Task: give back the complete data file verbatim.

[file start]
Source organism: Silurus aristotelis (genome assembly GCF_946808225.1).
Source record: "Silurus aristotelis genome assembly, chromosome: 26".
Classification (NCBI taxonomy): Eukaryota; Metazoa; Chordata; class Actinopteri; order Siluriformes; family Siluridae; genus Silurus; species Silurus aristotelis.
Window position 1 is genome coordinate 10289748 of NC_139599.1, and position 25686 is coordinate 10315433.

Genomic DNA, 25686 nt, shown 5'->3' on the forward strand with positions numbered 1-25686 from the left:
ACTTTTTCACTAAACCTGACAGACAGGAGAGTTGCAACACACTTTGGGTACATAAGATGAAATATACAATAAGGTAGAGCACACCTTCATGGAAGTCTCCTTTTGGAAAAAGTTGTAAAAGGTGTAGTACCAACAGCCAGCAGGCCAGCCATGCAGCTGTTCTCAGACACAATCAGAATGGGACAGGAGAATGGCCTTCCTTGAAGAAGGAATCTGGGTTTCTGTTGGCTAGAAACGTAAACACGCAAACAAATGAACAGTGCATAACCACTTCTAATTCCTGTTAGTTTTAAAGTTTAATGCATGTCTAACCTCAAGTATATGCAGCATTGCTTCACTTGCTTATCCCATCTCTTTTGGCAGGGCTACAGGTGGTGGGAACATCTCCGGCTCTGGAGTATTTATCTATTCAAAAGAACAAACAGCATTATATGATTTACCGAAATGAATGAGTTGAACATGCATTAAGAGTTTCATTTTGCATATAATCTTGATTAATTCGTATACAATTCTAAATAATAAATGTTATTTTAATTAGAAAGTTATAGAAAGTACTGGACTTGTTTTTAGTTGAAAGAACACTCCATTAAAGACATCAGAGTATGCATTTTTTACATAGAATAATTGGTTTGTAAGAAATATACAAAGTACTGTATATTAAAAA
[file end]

Source organism: Silurus aristotelis (genome assembly GCF_946808225.1).
Source record: "Silurus aristotelis genome assembly, chromosome: 26".
Classification (NCBI taxonomy): Eukaryota; Metazoa; Chordata; class Actinopteri; order Siluriformes; family Siluridae; genus Silurus; species Silurus aristotelis.
Window position 1 is genome coordinate 10289748 of NC_139599.1, and position 25686 is coordinate 10315433.

Genomic DNA, 25686 nt, shown 5'->3' on the forward strand with positions numbered 1-25686 from the left:
ACTTTTTCACTAAACCTGACAGACAGGAGAGTTGCAACACACTTTGGGTACATAAGATGAAATATACAATAAGGTAGAGCACACCTTCATGGAAGTCTCCTTTTGGAAAAAGTTGTAAAAGGTGTAGTACCAACAGCCAGCAGGCCAGCCATGCAGCTGTTCTCAGACACAATCAGAATGGGACAGGAGAATGGCCTTCCTTGAAGAAGGAATCTGGGTTTCTGTTGGCTAGAAACGTAAACACGCAAACAAATGAACAGTGCATAACCACTTCTAATTCCTGTTAGTTTTAAAGTTTAATGCATGTCTAACCTCAAGTATATGCAGCATTGCTTCACTTGCTTATCCCATCTCTTTTGGCAGGGCTACAGGTGGTGGGAACATCTCCGGCTCTGGAGTATTTATCTATTCAAAAGAACAAACAGCATTATATGATTTACCGAAATGAATGAGTTGAACATGCATTAAGAGTTTCATTTTGCATATAATCTTGATTAATTCGTATACAATTCTAAATAATAAATGTTATTTTAATTAGAAAGTTATAGAAAGTACTGGACTTGTTTTTAGTTGAAAGAACACTCCATTAAAGACATCAGAGTATGCATTTTTTACATAGAATAATTGGTTTGTAAGAAATATACAAAGTACTGTATATTAAAAA